Christian Eriksen’s collapse and the reaction to it says a lot. It speaks volumes about who we are and what we stand for, especially as we enter International Men’s Health Week. But it may not say what you think.
There has been rightly much focus in the aftermath on the courageous, selfless and impressive actions of the Danish captain, on Christian Eriksen’s teammates in protecting his (and his family’s) dignity, and the quick and potentially life-saving response of the officials and medics in the stadium. Much too has been made, again rightly in my view, of the risible decision to keep showing live footage of the unfolding, distressing scene and, even more disgracefully, the distraught partner of Christian Eriksen as she arrived on the pitch.
But I fear we are missing a critical point in this sort of post-match analysis. The match should not have taken place. A line should have been drawn. A statement made.
The players, spectators and everyone involved should have been sent home for the night. Not out of respect for Christian Eriksen or through some mawkishness about the near-death experience that had transpired, but because we care about the mental health of everyone present.
UEFA did what they do best – put their priorities and money before all else. Incidentally, they follow in a long tradition of sports administrators doing the same. If you believe they were in a no-win situation and couldn’t have anticipated an unexpected disruption to the tournament, then I suggest you could think about the recent history of major sporting events (including those hit by terrorism, a pandemic, drugs scandals and more besides) and the imagine the contingency planning they do.
I am fortunate to have never watched one of my closest friends, who was also a work colleague, collapse unexpected in the workplace we share, see him receive CPR in front of me (and thousands of others in person and millions of others watching on TV) and then be asked to get right back to work. I have never experienced a traumatic incident at work, with people all around me crying, shouting, dazed, confused, staring into space in shock and then be expected back to my work shortly after. I have not accompanied one of my colleagues as they were carried by paramedics out of the workplace we share, and watch them lifted into an ambulance and drive away with their life in the balance and help comfort his closest loved-ones and then be expected to get back to work.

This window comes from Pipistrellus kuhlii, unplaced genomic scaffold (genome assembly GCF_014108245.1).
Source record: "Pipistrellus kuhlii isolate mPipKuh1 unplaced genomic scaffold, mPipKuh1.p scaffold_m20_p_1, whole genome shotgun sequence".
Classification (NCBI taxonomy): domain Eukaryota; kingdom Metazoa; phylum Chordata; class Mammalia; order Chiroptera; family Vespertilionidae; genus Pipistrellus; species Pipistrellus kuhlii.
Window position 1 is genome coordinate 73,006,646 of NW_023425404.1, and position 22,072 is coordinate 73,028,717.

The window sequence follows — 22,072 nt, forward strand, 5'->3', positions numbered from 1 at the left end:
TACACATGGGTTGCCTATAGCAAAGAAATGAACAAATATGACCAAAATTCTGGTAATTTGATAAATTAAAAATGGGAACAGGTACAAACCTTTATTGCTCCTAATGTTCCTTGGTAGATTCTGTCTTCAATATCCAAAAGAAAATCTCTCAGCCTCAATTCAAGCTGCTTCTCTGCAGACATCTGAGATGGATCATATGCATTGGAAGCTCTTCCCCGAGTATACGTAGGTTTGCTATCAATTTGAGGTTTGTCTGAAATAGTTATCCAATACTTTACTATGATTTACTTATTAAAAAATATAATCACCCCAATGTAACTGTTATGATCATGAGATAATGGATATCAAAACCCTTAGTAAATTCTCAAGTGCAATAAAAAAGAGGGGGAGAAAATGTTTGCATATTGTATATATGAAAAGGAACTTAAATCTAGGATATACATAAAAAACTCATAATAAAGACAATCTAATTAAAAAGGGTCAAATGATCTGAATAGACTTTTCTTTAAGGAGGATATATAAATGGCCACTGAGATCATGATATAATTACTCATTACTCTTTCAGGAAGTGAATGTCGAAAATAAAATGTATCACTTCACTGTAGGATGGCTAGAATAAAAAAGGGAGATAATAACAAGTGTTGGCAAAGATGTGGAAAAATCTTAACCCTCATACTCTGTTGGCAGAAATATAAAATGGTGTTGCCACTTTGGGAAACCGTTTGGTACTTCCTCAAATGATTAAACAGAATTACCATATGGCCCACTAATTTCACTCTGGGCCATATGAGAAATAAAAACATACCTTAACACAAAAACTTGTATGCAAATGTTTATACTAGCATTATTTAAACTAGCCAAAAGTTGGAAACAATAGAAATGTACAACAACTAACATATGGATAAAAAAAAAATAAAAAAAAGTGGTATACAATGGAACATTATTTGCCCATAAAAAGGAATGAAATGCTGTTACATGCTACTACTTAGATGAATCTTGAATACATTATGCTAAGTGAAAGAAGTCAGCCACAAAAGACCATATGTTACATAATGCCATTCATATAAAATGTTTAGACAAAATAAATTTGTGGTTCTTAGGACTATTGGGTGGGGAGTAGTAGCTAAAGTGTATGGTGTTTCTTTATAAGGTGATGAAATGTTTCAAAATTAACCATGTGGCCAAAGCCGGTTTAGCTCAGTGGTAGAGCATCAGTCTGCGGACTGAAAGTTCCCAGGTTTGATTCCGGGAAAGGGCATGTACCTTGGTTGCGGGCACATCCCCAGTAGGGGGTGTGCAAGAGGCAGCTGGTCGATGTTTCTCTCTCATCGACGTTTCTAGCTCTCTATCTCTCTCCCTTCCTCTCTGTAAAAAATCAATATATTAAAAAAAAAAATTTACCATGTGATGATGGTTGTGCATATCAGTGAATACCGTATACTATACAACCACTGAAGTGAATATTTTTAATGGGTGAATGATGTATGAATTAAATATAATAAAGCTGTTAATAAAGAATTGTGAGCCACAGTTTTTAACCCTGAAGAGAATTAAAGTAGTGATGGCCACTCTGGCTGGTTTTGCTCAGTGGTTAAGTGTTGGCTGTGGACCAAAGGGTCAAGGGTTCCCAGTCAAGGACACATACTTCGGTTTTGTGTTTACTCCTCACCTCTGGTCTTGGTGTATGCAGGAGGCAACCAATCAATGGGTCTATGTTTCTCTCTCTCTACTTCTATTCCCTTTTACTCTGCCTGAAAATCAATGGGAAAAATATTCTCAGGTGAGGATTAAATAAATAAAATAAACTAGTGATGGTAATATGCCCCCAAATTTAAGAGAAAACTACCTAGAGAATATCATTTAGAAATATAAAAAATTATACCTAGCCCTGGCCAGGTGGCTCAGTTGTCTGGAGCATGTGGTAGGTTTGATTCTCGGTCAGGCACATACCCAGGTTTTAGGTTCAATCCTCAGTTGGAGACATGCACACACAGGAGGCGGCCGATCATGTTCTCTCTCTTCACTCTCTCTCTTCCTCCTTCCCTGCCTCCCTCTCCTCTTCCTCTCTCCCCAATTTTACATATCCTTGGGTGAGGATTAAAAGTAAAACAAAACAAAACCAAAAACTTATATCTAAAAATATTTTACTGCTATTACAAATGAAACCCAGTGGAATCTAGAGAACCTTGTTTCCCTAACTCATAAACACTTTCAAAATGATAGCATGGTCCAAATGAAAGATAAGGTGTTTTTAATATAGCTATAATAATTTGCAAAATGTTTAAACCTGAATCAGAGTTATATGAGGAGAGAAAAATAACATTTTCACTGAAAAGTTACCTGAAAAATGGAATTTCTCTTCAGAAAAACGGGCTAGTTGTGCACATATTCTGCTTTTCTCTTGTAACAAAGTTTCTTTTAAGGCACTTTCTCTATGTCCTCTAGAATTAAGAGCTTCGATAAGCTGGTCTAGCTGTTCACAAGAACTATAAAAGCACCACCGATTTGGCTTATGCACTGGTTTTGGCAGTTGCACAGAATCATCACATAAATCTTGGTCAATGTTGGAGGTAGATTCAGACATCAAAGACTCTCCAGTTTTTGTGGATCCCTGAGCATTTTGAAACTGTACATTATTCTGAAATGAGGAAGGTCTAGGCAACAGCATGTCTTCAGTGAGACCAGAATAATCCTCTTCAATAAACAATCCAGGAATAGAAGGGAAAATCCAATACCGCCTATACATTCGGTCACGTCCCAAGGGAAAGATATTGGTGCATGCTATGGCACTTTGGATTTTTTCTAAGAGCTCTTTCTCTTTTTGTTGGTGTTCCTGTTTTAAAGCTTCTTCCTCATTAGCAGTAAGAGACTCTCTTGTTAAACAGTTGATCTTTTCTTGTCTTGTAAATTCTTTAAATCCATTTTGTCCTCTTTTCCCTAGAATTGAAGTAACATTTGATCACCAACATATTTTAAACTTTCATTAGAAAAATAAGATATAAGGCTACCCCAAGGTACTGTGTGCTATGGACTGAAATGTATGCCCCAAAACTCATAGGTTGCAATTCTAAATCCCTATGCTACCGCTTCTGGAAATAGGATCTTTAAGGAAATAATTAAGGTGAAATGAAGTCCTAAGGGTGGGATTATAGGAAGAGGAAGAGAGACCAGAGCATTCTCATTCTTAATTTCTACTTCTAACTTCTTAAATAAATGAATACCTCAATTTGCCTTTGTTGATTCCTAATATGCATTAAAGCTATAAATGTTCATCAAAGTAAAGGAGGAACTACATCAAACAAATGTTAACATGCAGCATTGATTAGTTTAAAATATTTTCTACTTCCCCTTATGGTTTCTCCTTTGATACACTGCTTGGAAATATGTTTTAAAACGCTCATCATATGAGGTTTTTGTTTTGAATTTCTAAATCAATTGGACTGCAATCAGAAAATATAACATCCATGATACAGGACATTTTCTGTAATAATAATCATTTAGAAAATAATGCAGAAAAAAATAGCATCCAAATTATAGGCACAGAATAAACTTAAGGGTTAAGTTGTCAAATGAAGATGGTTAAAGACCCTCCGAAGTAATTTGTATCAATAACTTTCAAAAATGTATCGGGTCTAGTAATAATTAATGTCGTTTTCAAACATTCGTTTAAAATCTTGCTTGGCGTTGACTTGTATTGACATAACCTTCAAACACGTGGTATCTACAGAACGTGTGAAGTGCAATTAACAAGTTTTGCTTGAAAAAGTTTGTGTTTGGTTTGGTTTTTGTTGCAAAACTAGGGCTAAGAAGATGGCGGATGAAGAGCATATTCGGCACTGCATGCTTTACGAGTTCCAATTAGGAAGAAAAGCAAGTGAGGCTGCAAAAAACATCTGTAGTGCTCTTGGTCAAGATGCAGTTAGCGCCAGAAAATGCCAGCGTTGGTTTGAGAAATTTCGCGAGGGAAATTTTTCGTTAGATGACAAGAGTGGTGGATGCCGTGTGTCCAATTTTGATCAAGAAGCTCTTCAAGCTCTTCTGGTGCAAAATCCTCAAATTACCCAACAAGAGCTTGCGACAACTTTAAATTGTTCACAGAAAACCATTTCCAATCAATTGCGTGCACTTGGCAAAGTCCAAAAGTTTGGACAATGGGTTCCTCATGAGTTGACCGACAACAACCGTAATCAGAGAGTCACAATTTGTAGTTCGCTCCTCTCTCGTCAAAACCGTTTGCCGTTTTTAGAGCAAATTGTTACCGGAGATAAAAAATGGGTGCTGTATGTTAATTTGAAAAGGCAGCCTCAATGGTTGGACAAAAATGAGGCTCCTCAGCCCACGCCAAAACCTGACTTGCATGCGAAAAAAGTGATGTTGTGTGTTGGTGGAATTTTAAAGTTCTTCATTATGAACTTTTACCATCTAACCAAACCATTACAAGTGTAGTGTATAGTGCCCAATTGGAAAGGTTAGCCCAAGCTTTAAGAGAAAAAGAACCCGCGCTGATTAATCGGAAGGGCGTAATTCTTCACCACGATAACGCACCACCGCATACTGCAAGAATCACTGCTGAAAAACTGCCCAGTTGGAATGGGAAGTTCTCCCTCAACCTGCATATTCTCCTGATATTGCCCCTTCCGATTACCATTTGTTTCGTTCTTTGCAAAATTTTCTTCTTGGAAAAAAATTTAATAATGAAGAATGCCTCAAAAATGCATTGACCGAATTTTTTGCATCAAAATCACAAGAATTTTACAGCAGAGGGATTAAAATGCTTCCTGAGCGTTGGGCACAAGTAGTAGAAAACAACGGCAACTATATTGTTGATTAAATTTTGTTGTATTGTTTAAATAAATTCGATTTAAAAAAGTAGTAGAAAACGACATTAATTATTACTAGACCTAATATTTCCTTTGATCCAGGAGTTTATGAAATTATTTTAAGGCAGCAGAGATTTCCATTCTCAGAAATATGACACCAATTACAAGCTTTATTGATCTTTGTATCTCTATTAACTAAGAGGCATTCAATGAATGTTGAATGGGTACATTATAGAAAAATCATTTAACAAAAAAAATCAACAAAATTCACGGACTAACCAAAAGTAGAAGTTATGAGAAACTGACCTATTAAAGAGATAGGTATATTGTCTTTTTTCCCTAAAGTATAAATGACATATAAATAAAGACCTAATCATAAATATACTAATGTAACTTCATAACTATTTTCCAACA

I could go on.
UEFA’s statement in resuming the match said they responded to a request from the players to play the match that evening. They omitted to tell the world that was because they (UEFA) had only offered the players the option of doing that or coming back to work less than 20 hours later and then play the game.
It would have reflected much better on UEFA had instead of offering this heartless ultimatum, they had instead offered everyone affected some time, some counselling, some space and some respect for what they had experienced. It would have been better if the players, officials and medical staff had been expected to process the trauma they had experienced rather than expected to perform within hours. It would have been better to send a message to the world, including the men of the world who made up most of those on the pitch and many watching from the stands and sofas, that putting your mental health before your work is truly heroic.
The only thing that has sickened me more than seeing Christian Eriksen fall to the floor is the way the footballing world bounced his colleagues back to work before they had chance to catch their breath. It was a huge missed opportunity to discuss mental health, dealing with trauma, talking through experiences and acknowledging fear, pain, grief and anguish. It says something very powerful and sadly it’s not ‘Happy International Men’s Health Week’.